• Shop with cash and leave the plastic at home. Consumer Reports has consistently found that shoppers who use credit cards spend more on holiday gifts than those who don't.
  • Just say no to credit card offers at the check-out line to avoid a debt hangover later. One possible exception to saying yes to a store credit card and its one-time extra savings is if you're buying something expensive and know you can pay the balance on time and in full.
  • Skip the warranty. Most warranties on electronics and household appliances just aren't worth the money since they usually don't break within the warranty period.
  • Free shipping offers are abundant at this time of year, so take advantage of them. Many are listed at
  • Haggling can save you money, even online via the phone, email or chat. Nearly three of five Consumer Reports survey respondents were successful in scoring a price break when they haggled.
  • Beware of getting drawn into "herd mentality", especially on Black Friday. Retailers hope you will be an impulsive shopper, which can lead to poor buying decisions. You may be able to save even more money by waiting until later in the season.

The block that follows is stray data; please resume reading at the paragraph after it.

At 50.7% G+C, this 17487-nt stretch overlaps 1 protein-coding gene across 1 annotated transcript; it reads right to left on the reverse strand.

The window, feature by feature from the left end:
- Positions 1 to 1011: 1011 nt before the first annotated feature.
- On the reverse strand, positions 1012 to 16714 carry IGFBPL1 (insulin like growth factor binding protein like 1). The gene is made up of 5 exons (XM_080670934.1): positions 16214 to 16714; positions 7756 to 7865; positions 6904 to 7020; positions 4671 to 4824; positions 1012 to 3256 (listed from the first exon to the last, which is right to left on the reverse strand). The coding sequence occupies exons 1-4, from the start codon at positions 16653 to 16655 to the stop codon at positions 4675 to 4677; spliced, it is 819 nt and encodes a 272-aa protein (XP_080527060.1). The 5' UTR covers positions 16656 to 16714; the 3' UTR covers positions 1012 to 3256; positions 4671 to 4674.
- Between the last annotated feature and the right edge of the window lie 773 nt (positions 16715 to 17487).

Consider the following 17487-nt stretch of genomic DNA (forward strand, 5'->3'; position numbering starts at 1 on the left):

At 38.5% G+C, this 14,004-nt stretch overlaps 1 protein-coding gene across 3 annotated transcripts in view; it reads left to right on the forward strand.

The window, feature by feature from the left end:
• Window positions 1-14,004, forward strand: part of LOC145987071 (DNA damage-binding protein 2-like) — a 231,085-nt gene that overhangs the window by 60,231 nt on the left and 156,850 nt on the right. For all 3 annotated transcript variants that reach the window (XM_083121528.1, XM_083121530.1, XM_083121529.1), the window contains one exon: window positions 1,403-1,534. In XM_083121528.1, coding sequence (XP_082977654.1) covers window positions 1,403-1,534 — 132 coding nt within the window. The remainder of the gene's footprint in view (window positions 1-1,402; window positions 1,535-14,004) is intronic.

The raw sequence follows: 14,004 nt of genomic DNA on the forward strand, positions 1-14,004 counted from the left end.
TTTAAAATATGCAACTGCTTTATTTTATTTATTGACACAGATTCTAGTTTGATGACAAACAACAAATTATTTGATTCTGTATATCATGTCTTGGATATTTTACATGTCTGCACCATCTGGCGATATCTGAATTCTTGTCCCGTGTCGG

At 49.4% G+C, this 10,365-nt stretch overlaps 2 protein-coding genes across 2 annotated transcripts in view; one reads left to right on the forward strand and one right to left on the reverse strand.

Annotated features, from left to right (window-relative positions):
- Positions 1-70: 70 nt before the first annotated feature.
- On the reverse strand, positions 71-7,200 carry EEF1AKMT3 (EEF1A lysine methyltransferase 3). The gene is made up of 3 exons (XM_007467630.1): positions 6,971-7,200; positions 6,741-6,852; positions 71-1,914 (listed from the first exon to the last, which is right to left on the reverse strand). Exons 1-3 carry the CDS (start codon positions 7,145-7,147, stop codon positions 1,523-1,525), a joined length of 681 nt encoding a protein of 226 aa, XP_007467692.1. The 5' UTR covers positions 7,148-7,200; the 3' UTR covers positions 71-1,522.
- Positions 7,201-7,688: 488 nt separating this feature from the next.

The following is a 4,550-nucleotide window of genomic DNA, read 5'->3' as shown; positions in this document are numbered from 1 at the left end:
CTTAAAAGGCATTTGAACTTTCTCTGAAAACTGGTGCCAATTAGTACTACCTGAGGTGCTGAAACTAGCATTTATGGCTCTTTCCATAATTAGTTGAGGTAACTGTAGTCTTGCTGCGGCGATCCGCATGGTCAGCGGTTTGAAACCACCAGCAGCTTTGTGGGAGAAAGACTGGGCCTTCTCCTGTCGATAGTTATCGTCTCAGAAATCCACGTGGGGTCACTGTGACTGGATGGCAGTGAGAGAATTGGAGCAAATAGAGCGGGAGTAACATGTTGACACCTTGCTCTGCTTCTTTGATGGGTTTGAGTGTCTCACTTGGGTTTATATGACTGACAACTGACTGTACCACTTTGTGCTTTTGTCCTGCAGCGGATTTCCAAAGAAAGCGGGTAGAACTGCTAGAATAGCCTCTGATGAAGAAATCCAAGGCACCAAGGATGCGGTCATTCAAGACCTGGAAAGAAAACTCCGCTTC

• Avoid the temptation to earn rewards and bonus points on credit cards. Card issuers are increasingly attaching spending requirements to these offers, which may influence some consumers to spend up in order to receive their reward. Some credit card companies are also sending out blank checks to use just in time for the holidays; however, interest rates on these check can run 20% or more if you don't pay them off right away.

Remember, most people also enjoy a little creativity on the part of the gift giver. Consider a gift of service or an experience together instead of stuff. You can create some good memories by planning an outing, sharing a home-cooked meal, or volunteering together at a shelter or nursing home. Sometimes the best gifts are free.